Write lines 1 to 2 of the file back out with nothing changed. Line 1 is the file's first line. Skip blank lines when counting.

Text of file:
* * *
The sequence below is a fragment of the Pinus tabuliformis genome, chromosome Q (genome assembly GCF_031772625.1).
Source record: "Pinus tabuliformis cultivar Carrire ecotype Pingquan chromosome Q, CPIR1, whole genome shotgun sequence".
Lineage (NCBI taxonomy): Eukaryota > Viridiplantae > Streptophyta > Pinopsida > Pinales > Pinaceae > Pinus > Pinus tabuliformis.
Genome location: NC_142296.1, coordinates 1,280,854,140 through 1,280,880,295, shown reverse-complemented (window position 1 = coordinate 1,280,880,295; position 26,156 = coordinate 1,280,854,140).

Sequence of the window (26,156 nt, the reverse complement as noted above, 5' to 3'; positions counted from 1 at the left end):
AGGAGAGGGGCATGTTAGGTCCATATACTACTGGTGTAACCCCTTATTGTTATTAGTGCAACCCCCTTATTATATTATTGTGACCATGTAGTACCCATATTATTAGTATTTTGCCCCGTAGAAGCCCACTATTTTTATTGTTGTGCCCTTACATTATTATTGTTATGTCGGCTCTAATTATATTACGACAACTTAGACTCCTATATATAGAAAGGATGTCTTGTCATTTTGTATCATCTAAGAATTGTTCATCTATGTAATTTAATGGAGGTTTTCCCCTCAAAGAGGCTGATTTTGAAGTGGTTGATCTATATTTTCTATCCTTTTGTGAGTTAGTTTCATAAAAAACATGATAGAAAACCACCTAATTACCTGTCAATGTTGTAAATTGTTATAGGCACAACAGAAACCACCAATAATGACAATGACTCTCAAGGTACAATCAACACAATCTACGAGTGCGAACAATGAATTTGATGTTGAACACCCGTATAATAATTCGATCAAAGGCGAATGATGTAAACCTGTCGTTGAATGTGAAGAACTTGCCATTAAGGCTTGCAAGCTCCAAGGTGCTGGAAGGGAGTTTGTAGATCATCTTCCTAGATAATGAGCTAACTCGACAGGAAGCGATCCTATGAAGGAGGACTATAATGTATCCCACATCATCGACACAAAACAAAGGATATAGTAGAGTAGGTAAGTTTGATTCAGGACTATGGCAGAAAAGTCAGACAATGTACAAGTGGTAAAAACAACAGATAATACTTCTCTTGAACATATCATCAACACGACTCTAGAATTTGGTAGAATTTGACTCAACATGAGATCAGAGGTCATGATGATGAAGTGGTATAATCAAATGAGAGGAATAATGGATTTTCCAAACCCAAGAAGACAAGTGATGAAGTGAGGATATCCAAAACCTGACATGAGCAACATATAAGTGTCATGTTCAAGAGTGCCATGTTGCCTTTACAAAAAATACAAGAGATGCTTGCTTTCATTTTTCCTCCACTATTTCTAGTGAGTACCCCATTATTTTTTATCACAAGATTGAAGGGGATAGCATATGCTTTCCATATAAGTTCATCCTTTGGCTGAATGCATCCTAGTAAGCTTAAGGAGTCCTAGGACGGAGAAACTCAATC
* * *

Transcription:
The sequence below is a fragment of the Pinus tabuliformis genome, chromosome Q (genome assembly GCF_031772625.1).
Source record: "Pinus tabuliformis cultivar Carrire ecotype Pingquan chromosome Q, CPIR1, whole genome shotgun sequence".